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10–15 slide PowerPoint with 200–250 words speaker notes per slide

The board has called a meeting to see how the new product for MM is coming along. Michelle calls you about the meeting.

“I like your ideas for branding the product,” she says. “I think the board wants an overview now of the whole process we are using for developing the new product. Can you do that?”

“Thanks for the comments about the branding strategy,” you say. “I tried to be creative with my approach. I’d be glad to show the board the process we are using to develop the new product.”

“Great,” she says. “Why don’t you do what you did last time? The 10–15 slides that you presented worked well in the 30-minute time slot.”

“In the past I’ve done similar presentations and have a format that really works. The board has been very receptive to the flow of the information and I think it will work for us for this presentation too,” she adds. “I’ll instant message the information to you after our meeting. The flow might work for you also.”

“Great,” you respond. “I’ll get started on this first thing in the morning.”

When you get back to your office, the instant message from Michelle is on your screen. It reads:

These are the areas we need to cover in the presentation.

Idea generation

Idea screening

Concept development and testing

Marketing strategy development

Business analysis

Product development

Test marketing

Commercialization

Be sure to include the information from our discussions on branding as part of the marketing strategy development phase of the process

.

Lessons From Experience: The Language of Branding
Introduction
The story that you are about to read is from actual events that occurred in the
field. Its purpose is to provide you with a real-world example from a seasoned
professional in the business world.
The Language of Branding
Developing a brand is a time-consuming task. Major corporations spend
millions of dollars to harness the equity that is inherent in a successful brand.
Smaller entities can also nurture and grow brands to help them stay top-ofmind in the industry. Over the past decade, large publishing companies have
shuttered publications, filed for bankruptcy protection, and moved to online
delivery systems to manage spiraling costs and declining ad revenues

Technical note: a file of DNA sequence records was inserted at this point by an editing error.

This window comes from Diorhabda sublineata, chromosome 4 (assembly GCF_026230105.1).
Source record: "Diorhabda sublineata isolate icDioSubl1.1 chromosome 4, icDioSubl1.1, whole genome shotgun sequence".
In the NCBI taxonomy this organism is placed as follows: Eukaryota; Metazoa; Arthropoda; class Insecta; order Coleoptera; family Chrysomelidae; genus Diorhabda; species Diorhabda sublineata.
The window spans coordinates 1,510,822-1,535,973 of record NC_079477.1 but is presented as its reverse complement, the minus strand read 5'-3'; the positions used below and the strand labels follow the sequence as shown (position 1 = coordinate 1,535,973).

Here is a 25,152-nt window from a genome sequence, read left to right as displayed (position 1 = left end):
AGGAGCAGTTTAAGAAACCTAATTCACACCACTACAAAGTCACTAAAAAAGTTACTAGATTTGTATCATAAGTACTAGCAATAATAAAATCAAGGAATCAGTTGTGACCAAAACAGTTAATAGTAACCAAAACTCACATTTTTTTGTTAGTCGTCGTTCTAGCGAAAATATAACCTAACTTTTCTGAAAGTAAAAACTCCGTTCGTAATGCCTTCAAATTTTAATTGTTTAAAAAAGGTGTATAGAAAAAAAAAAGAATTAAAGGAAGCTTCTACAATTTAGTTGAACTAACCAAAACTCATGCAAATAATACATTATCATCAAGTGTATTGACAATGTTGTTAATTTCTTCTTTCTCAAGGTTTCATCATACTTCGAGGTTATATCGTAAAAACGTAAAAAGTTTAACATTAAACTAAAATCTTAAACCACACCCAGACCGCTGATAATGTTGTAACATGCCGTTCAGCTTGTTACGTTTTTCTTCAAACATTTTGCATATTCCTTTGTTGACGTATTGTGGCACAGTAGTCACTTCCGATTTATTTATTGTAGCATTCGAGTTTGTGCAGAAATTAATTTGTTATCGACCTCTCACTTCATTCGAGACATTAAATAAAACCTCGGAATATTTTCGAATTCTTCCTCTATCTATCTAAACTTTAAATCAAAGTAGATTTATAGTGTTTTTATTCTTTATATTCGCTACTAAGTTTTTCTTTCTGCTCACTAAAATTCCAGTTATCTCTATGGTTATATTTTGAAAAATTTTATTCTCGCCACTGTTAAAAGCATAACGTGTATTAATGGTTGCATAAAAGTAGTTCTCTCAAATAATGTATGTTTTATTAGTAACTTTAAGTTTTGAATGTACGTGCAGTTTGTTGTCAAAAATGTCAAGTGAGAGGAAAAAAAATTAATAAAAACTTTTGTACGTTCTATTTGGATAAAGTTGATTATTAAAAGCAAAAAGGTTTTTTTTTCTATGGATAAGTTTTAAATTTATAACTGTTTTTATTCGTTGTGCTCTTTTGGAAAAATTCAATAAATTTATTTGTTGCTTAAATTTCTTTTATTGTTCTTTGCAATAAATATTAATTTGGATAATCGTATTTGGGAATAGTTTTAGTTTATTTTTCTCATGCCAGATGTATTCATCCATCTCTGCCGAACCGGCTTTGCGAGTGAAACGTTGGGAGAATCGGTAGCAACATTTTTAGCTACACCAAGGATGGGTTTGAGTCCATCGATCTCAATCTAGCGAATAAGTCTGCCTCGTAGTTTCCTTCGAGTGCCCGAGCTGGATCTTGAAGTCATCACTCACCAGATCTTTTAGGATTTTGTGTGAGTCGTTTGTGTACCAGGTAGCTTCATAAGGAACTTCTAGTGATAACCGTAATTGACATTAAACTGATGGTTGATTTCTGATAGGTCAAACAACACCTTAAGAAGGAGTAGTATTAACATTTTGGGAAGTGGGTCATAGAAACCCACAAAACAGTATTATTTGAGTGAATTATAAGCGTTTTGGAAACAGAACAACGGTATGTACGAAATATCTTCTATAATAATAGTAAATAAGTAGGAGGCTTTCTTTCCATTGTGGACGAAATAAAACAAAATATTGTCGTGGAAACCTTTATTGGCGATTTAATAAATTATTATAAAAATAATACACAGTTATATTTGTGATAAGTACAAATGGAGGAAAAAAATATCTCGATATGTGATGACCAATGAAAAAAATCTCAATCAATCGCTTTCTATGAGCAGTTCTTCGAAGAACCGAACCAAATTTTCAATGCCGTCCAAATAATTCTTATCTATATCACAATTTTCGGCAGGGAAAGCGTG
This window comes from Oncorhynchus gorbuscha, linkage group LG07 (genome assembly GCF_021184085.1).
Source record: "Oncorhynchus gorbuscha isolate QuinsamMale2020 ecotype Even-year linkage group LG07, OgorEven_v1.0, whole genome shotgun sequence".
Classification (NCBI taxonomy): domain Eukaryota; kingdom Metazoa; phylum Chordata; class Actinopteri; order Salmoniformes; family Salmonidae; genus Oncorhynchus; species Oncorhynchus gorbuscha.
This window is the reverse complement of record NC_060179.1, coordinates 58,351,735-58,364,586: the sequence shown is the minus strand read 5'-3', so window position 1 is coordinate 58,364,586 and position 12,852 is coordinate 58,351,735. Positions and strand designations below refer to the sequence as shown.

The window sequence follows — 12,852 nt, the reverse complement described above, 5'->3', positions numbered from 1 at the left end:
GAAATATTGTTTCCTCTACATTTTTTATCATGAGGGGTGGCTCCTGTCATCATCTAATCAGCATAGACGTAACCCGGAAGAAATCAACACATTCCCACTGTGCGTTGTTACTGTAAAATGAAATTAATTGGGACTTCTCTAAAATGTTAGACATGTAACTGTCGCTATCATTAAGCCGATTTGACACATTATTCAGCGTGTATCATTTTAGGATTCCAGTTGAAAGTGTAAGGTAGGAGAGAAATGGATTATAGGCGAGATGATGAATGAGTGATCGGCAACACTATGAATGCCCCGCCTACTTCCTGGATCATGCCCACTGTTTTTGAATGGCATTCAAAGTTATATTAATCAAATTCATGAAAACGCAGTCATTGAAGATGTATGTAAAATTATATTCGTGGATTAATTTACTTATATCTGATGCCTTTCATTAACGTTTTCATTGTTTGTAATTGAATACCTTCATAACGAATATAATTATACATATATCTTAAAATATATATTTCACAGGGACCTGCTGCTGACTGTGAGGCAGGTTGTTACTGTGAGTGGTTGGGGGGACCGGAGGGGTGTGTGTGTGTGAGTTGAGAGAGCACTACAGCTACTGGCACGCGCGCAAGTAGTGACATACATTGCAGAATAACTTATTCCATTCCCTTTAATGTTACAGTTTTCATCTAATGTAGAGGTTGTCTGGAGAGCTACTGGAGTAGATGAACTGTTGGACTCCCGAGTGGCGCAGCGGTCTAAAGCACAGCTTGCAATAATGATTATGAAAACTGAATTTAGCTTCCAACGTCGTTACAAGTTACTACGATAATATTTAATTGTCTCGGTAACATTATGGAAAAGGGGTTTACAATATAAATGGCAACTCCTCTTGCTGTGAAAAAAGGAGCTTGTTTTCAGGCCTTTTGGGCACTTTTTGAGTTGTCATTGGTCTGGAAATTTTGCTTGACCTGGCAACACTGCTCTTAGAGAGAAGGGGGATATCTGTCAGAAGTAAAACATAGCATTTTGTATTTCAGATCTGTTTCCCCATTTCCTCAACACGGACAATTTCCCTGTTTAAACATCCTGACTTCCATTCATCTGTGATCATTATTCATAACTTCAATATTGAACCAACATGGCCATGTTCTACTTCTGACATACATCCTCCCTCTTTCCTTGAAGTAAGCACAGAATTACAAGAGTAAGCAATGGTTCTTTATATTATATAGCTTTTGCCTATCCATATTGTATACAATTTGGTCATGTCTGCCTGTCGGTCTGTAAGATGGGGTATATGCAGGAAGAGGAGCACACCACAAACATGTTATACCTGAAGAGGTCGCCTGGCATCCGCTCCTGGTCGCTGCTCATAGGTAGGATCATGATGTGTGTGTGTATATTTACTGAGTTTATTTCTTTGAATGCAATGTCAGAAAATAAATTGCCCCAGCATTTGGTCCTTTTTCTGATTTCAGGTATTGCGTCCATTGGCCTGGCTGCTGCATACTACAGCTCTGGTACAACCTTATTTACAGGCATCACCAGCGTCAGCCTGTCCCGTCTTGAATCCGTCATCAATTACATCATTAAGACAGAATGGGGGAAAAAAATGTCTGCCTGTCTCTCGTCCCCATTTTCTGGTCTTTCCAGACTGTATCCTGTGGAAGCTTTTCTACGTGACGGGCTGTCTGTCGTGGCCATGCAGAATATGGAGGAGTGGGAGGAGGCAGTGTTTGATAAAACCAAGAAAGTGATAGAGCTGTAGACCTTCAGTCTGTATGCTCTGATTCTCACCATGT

associated with print media.
Upstart online media have proliferated the marketplace, meeting the needs of
consumers across a wide range of topics and geography. Multimedia
publications covering local, regional, and national news or specific venues like
sports and entertainment are popping up in markets worldwide. High start-up
costs and expensive production and delivery systems for traditional print media
are less of a challenge for would-be online media moguls. A movement that
started with blogs and social media pages has blossomed into a thriving
information industry. Newspapers and magazines are now available on the
Internet, smartphones, and on tablets for people on the go.
Building a local or regional news following is typically accomplished by word-ofmouth, and it is supported by Internet and brick-and-mortar partnerships.
Once a brand is established in its market, maintaining the quality of video and
writing to meet the needs of the market is critical to success. In multilingual
markets, making decisions about a brand often brings up complex social and
cultural issues.
Does your online English-language news publication expand to non-English
speaking markets? Can this build a readership and increase unique hits to the
Web page?
Looking at the scenario from a numbers standpoint, another language
theoretically brings in another market. Assume that the target language would
be Spanish if your region has a large percentage of Latin consumers. The first
step would be to research the current readership. Determine whether or not
you have already captured the bilingual market. Consider whether translating
1
Lessons From Experience: The Language of Branding
stories would be counterproductive or erode your brand with the native
speakers.
It is important to take the following away from this scenario:
•
•
2
The most loyal consumers are the most resistant to change when it
comes to the brand; therefore, making changes that could erode the
brand’s image is not an effective strategy.
Developing new products or extending the brand itself must be
supported by market research so that when the decisions are made,
they are based on quality information.

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